There are twice as many warnings, threats, dangers as there are promises of God. What’s interesting is when you read those threats, and you read all of those warnings, there is not one instance in all the book of Deuteronomy where the people of God are warned about any enemy that they will face. They are never ever warned about the Philistines. They are never warned about the Canaanites. They are never warned about the Edomites. In fact, they are repeatedly told, “Do not fear them.” Yet, over 20 times in that same book, they are warned…they are told to fear the Lord. Why?
Well, I think the answer lies simply in this: That the greatest danger to Israel…and I would say to us…the greatest danger to Israel was not any foreign power outside of them; the greatest danger before Israel was the sin that lied within them, and so it is with us. We could name all sorts of fears, and we can pause and say, “I’m scared of this. I’m terrified of this. I’m really concerned about this. I have great anxiety about this.” We could lay all kinds of things before us, but I would submit to you that the greatest dangers that all of us face are not those exterior threats, but rather, it is the interior threat, the interior danger of our very own sin. It is that reality that Micah points us to this morning.
So, what I want to do as we look at another really hard word from God, I want to let it be hard. I want to let it be weighty. I want to let it really confront us, and I want to let it even offend us because I want us to see, really, the ugliness of sin. I want us to see, above all, as we look into Micah, I want us to see the effects of sin. I want us to see the way that it rages in our lives, the way that it rages in our families, the way that it rages in our society, the way that it tears down and destroys every single thing that it touches, but I don’t want to leave it there. I want us to see that. I want us to see the way that sin destroys, but I also want us to see…because Micah points us to Him…side-by-side the effects of our sin, I want us to see the glory of our shepherd. I want us to see the glory of our king, Jesus Christ, who overcomes, who deals with, who defeats our very own sin. So, I want you to walk away from here this morning not saying, “That was a great sermon on sin,” but rather to say, “We have a great Savior, Jesus Christ.” To say, “Yes” that we have sin, but I want every one of us…I want us to be encouraged. I want us to be freshly reminded of our Savior. I want us to be strengthened, and I want us to walk away glorying in a Savior who triumphs over sin, death, hell and the grave. You with me?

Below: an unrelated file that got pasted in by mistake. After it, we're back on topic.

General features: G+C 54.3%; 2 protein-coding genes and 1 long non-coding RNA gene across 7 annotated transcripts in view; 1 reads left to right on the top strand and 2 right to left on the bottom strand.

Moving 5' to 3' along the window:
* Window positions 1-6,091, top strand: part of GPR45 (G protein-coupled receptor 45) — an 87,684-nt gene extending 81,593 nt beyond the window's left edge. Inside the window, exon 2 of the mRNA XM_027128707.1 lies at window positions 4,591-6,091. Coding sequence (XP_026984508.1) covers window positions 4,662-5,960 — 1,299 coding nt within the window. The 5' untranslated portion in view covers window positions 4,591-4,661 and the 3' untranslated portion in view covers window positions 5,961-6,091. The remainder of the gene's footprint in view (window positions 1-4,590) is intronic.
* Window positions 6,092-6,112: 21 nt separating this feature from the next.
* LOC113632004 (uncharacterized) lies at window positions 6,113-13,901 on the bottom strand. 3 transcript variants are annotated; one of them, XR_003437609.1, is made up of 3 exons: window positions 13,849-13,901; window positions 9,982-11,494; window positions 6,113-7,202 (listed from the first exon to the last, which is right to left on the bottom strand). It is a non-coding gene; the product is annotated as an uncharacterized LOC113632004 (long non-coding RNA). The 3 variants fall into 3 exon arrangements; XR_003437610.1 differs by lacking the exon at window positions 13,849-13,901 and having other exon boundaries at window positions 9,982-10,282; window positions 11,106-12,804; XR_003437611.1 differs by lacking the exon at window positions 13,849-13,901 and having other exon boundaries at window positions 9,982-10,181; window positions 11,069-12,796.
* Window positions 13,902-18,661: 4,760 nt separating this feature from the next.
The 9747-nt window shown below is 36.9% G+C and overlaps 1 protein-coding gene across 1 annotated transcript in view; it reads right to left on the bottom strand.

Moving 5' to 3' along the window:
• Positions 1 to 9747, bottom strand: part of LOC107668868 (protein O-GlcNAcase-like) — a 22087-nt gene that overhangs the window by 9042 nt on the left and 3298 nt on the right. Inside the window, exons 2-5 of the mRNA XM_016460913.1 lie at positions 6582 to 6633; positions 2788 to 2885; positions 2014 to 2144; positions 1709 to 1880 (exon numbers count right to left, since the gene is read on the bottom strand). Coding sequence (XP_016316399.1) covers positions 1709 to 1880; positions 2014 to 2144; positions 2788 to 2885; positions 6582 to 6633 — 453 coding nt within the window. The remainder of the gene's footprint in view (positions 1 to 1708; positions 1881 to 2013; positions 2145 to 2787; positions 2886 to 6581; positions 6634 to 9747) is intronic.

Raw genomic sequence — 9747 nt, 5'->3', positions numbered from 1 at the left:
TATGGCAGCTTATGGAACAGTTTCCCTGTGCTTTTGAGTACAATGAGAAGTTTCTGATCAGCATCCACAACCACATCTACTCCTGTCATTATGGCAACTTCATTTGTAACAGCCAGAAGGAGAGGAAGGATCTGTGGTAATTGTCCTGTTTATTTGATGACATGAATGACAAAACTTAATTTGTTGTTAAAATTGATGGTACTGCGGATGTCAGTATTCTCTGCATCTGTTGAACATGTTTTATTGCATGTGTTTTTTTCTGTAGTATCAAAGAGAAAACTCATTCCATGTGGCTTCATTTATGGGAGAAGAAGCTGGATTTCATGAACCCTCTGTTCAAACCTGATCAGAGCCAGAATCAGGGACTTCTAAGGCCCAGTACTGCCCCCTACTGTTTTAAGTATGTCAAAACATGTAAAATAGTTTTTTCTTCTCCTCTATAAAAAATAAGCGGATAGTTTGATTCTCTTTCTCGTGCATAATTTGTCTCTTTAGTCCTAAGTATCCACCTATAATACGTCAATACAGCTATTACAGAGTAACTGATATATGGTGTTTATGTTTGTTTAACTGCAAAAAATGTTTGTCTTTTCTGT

Let’s look at the book of Micah, all right? Let’s just begin sort of with just a very brief section on how do we understand the book of Micah. Then, how do we hear? What does Micah say to us? Hearing the message of Micah and then close with just a few questions drawn from our reading together this morning.
Reading from Micah…
We need to understand the structures of Micah.
Notice, first, reading from Micah, we need to understand the structure of the book. We need to understand the structure of Micah. In other words, how do we read it? Do we read it straight forward? Is there a pattern? What we find is this: that the book is not chronological, but rather, it is cyclical; that Micah is not chronological but it is cyclical. In other words, it kind of goes over and over and over. We’ll see in a minute, it goes over three times; that Micah doesn’t tell a story in the same ways that we preached a couple of weeks ago from Jonah.
It doesn’t tell it from Micah 1 all the way to Micah 7 in, sort of, a linear fashion, so there’s kind of units to the book of Micah. In fact, most scholars believe that what we have in the book of Micah, we really have kind of Micah’s sermon file. We know that Micah prophesied to the Southern kingdom, somewhat to the north as well, but mostly to the Southern kingdom. We know that Micah prophesied over a range of almost 40 or 50 years, and so what we have more than likely have in the book of Micah is we have, kind of, his sermon clips. So, this is something he preached at the beginning. This is something 10 years later and 20 years later and 30 years later.
You can imagine. If we just took four years of David’s sermons, you know, and say, “I’m going to take a little bit of ‘Lifeblood.’ I’m going to take a little bit of ‘Radical.’ I’m going to take a little bit of ‘Covenant Community,’ a little bit of ‘Ruth,’ and I’m just going to kind of mix it together, you know?” I mean, it’ll be good, right? It’d be good, but it would probably have a little bit of a disjointed feel and that’s somewhat what we have when we come to the book of Micah. We see that it’s not chronological, but rather, it kind of tells the same story over and over.